Sometimes it’s just unrealistic to say ‘these are my working hours and I won’t be doing anything outside them,’ especially if your colleagues aren’t doing the same. Flexible work is supposed to be just that. But some hard barriers are necessary. “My out-of-office lets people know when I’m not available – even on my personal email account,” Joshua says. “There are times when I won’t be working or responding without prior explicit agreement. Late in the evenings and the days I have dedicated to other projects are off limits, and everyone I work with knows it.”
… so is sticking to them
Joshua says it’s always tempting to crack. “If something’s not particularly time-consuming or complicated then you think ‘why not?’ For me it starts with doing favours for people, then because I’ve made the boundaries blurry I find people coming to me with requests that I’m struggling to accommodate. Which is totally my fault, because I’ve been inconsistent with maintaining the proper structure in the past.” Try to avoid being wishy-washy with your limits; you’ll only give your colleagues unrealistic expectations.
Stay in contact
If you’re not in an office or in regular contact with colleagues it can difficult for them to gauge your workflow. “It’s important to keep people informed,” Joshua says. “Leaving them to make assumptions is a bit unfair, and assumptions will get reinforced if you don’t address them.” Make sure your colleagues know what you’re working on and what your schedule is like for the day. This is a situation where the onus is really on you.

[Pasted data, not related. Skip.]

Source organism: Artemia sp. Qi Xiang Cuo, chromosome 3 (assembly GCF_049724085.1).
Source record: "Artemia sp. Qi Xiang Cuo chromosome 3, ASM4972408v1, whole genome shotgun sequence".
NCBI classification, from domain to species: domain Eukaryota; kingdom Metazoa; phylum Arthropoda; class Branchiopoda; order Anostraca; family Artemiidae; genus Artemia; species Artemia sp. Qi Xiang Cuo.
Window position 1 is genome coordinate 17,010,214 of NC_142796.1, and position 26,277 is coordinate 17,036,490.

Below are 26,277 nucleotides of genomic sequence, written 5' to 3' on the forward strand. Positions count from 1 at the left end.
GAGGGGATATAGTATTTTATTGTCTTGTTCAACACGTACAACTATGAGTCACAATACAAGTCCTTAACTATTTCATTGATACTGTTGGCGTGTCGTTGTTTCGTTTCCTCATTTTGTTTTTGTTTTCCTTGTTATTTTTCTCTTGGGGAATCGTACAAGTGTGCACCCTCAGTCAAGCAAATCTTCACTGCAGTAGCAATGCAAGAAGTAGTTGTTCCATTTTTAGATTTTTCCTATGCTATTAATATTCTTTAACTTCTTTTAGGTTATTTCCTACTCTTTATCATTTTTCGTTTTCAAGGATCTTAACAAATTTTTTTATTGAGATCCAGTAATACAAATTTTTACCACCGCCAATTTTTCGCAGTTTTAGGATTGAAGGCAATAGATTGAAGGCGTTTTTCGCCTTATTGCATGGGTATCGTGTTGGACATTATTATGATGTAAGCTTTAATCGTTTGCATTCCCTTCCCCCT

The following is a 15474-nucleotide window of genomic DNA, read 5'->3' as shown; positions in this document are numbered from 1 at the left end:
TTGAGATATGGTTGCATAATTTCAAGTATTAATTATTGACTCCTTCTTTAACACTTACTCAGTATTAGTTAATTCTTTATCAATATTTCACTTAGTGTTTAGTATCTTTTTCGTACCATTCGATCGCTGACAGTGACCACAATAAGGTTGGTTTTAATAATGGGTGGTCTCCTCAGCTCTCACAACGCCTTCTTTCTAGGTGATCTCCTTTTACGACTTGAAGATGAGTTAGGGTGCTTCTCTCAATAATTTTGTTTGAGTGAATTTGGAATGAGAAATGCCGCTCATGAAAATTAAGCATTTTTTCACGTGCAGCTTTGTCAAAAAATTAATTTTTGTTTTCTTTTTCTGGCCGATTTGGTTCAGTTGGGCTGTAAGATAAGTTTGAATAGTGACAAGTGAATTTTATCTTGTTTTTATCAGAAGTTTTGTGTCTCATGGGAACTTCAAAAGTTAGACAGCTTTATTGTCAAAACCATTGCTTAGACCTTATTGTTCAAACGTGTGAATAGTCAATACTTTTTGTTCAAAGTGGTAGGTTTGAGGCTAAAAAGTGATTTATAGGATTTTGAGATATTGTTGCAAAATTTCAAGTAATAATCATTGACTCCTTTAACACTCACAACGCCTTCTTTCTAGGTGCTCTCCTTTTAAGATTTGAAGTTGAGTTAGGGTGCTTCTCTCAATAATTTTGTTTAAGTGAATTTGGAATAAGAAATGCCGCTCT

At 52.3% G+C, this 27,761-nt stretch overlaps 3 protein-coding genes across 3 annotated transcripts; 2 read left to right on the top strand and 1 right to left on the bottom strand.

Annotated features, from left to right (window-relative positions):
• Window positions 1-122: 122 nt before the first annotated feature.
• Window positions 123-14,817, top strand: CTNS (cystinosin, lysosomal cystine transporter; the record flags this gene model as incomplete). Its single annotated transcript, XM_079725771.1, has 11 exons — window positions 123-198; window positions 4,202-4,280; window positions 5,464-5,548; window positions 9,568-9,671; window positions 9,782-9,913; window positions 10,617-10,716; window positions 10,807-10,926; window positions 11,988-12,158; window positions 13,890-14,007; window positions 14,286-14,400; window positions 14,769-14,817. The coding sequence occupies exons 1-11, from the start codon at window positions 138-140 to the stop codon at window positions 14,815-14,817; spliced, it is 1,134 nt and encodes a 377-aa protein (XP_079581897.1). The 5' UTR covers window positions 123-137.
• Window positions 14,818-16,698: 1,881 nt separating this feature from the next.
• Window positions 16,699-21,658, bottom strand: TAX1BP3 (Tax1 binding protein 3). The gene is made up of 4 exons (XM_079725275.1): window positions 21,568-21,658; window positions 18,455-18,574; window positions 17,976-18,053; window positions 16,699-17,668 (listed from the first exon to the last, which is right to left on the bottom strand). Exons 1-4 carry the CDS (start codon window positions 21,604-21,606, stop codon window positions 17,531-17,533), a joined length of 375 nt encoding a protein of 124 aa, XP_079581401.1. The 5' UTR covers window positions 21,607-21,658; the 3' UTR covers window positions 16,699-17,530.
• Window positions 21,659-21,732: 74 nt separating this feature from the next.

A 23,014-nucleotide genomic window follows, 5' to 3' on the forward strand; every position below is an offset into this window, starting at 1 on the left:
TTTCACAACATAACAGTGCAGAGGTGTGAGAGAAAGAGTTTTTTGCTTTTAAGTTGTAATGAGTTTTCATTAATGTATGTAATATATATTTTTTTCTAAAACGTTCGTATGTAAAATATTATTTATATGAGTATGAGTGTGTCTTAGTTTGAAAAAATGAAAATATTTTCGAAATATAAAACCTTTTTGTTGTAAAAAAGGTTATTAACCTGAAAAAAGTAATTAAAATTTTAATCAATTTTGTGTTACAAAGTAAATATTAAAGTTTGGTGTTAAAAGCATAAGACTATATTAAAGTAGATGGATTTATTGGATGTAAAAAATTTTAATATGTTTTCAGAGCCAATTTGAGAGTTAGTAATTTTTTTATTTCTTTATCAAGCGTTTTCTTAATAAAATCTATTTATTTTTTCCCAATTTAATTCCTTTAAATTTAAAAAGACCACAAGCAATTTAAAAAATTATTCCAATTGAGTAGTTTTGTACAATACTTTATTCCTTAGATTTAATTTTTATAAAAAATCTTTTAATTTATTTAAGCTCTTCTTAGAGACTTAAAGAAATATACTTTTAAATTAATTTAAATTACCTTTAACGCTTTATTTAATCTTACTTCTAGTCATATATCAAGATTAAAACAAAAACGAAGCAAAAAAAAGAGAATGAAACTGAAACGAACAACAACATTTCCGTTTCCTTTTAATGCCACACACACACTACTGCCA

Learn what works, when
Everyone works on different types of tasks at different times, but when you’re working flexibly you may need to plan ahead a little more. This is especially true if your schedule is dictated by location as much as time. “I spend a lot of time asking myself the same simple question: am I going to have stable internet access?” Joshua says. “I never rely on it, I always double check, and I always have work that doesn’t need WiFi ready for those situations. You don’t have the absolute consistency of tools that you might in an office, so you need to allow for that. Working flexibly allows me use my free time more effectively – so I hate wasting time that should be spent working, because it mucks up everything else!”
Use communication tools effectively…
Joshua uses all the online tools at his disposal. “If you’ve got an online calendar, use it. People will look at it, especially after a reminder. It’s the simplest way of keeping everyone informed. Stuff like Slack can be invaluable because it’s a convenient way of keeping group discussions going – email just isn’t the right technology for mass low-input chat. A central place to share and feedback on work is also very important. Messing about with attachments is a massive hassle and will lead to missed changes and duplicate conversations.” Technology is a huge part of what makes flexible work possible, you can’t be shy of it and expect everything to go smoothly.